FCC says Labels for Internet Services will help customers compare prices, speed and data caps
Consumers will be better able to determine if they’re getting a good deal on high-speed Internet access and avoid bill shock when they open their bills by using labels for internet broadband service. This is a new FCC initiative.
The model that was used are the Nutrition Facts labels on food products, the new labels for internet replace information on calories, sugar and cholesterol with details on price, speed and data caps.
“If you’re going to get competition, competition, competition, you need information, information, information,” said Tom Wheeler, chairman of the Federal Communications Commission.
The FCC rolled out the voluntary labels for internet for wired and mobile broadband to help consumers make more informed choices and avoid surprises on their monthly statements, Wheeler said.
Internet service providers that put accurate labels for internet facts on their offerings would be immune to regulatory action based on new transparency requirements the FCC adopted last year with its net neutrality rules for online traffic. The so-called safe harbor protection would go into effect after the White House Office of Management and Budget gives final approval to the transparency requirements of the net neutrality rules. But Internet service providers could start using labels for internet before then.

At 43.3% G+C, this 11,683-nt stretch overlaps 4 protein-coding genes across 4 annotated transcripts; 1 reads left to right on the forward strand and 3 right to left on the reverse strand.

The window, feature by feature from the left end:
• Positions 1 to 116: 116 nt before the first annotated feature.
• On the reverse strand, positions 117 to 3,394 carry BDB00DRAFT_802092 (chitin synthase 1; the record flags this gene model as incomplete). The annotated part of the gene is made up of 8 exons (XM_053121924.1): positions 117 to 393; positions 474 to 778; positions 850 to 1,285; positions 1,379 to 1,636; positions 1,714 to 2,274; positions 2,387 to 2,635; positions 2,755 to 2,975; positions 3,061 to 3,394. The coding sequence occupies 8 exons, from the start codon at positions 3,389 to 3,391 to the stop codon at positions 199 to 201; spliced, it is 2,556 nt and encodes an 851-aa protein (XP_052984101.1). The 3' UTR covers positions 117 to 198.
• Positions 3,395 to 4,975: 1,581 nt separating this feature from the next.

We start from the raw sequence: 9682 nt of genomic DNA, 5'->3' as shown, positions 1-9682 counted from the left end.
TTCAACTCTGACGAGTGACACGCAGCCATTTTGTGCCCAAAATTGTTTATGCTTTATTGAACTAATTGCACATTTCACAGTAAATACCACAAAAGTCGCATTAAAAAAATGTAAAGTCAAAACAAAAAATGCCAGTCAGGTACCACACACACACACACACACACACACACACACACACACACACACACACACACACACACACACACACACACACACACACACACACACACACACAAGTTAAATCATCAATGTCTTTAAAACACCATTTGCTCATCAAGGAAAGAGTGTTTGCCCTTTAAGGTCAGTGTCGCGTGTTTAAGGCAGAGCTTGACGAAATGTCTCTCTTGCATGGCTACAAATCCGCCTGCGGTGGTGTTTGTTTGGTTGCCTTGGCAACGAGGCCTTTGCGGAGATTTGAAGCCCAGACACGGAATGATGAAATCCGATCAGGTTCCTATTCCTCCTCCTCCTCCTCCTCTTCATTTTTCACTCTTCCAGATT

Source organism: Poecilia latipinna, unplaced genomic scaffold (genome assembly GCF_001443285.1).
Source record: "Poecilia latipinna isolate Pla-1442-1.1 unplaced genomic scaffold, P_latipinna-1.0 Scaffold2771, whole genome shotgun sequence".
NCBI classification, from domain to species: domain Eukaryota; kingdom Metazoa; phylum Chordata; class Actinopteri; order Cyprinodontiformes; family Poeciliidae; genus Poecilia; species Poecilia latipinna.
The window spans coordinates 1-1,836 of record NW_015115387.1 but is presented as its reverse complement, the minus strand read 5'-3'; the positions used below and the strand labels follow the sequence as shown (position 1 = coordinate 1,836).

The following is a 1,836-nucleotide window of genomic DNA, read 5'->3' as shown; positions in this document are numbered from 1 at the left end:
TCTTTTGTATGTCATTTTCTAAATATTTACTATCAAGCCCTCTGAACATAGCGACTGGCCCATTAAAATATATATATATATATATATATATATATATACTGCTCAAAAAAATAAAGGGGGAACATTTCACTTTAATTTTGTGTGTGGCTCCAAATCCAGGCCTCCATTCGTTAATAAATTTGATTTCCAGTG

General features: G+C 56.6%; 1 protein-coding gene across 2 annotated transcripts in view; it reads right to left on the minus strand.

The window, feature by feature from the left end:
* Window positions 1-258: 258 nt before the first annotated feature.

The FCC said it gets more than 2,000 complaints a year from consumers about unexpected fees on their Internet service bills. In some cases, the prices paid for broadband can be as much as 40% more than advertised after taxes and fees are added on, the FCC said.
The labels will include monthly and one-time fees, though they note that there might be additional government taxes and costs based on the consumers’ location. Consumers will see the specific monthly charge and data allowance for tiers of broadband service as well as the ramifications, either in price or slower service, if they exceed the data limits.
The labels also include information on filing complaints with the service provider and the FCC. The National Cable & Telecommunications Assn., which includes major players such as Comcast Corp. and Time Warner Cable Inc., said it supported the labels even though it is among trade groups and companies that have sued to stop the net neutrality regulations.
Richard Cordray, director of the Consumer Financial Protection Bureau, helped design the labels for the internet. Created by the 2010 financial reform law, the protection bureau has focused on improved disclosures for mortgages, student loans and other financial products. Cordray said broadband “is quickly becoming a necessary part of everyday life for millions of consumers.” “Consumers deserve to know before they owe, with clear, upfront information about the prices, risks and terms of the deal,” he said.